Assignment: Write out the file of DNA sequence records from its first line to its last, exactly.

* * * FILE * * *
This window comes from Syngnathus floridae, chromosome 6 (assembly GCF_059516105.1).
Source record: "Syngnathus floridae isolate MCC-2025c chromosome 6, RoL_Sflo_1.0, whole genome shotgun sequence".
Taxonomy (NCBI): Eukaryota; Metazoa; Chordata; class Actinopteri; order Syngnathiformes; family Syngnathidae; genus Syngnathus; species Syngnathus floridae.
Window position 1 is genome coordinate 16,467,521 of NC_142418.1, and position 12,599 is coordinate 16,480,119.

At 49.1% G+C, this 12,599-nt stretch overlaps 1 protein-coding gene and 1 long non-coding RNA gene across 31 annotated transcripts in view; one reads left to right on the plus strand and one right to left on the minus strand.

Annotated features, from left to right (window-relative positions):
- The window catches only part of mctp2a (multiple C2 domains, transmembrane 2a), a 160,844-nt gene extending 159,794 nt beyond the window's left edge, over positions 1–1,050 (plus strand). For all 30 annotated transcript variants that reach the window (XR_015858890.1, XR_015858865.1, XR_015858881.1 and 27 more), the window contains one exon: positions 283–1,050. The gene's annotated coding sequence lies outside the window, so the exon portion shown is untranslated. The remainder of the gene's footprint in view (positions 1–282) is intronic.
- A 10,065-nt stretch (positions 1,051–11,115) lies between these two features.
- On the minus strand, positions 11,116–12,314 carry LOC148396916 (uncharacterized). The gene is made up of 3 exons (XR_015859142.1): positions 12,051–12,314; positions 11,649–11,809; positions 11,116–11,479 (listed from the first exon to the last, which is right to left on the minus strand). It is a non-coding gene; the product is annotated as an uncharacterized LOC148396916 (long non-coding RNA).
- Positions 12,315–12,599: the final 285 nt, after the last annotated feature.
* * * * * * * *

This window comes from Syngnathus floridae, chromosome 6 (assembly GCF_059516105.1).
Source record: "Syngnathus floridae isolate MCC-2025c chromosome 6, RoL_Sflo_1.0, whole genome shotgun sequence".
Taxonomy (NCBI): Eukaryota; Metazoa; Chordata; class Actinopteri; order Syngnathiformes; family Syngnathidae; genus Syngnathus; species Syngnathus floridae.
Window position 1 is genome coordinate 16,467,521 of NC_142418.1, and position 12,599 is coordinate 16,480,119.

At 49.1% G+C, this 12,599-nt stretch overlaps 1 protein-coding gene and 1 long non-coding RNA gene across 31 annotated transcripts in view; one reads left to right on the plus strand and one right to left on the minus strand.

Annotated features, from left to right (window-relative positions):
- The window catches only part of mctp2a (multiple C2 domains, transmembrane 2a), a 160,844-nt gene extending 159,794 nt beyond the window's left edge, over positions 1–1,050 (plus strand). For all 30 annotated transcript variants that reach the window (XR_015858890.1, XR_015858865.1, XR_015858881.1 and 27 more), the window contains one exon: positions 283–1,050. The gene's annotated coding sequence lies outside the window, so the exon portion shown is untranslated. The remainder of the gene's footprint in view (positions 1–282) is intronic.
- A 10,065-nt stretch (positions 1,051–11,115) lies between these two features.
- On the minus strand, positions 11,116–12,314 carry LOC148396916 (uncharacterized). The gene is made up of 3 exons (XR_015859142.1): positions 12,051–12,314; positions 11,649–11,809; positions 11,116–11,479 (listed from the first exon to the last, which is right to left on the minus strand). It is a non-coding gene; the product is annotated as an uncharacterized LOC148396916 (long non-coding RNA).
- Positions 12,315–12,599: the final 285 nt, after the last annotated feature.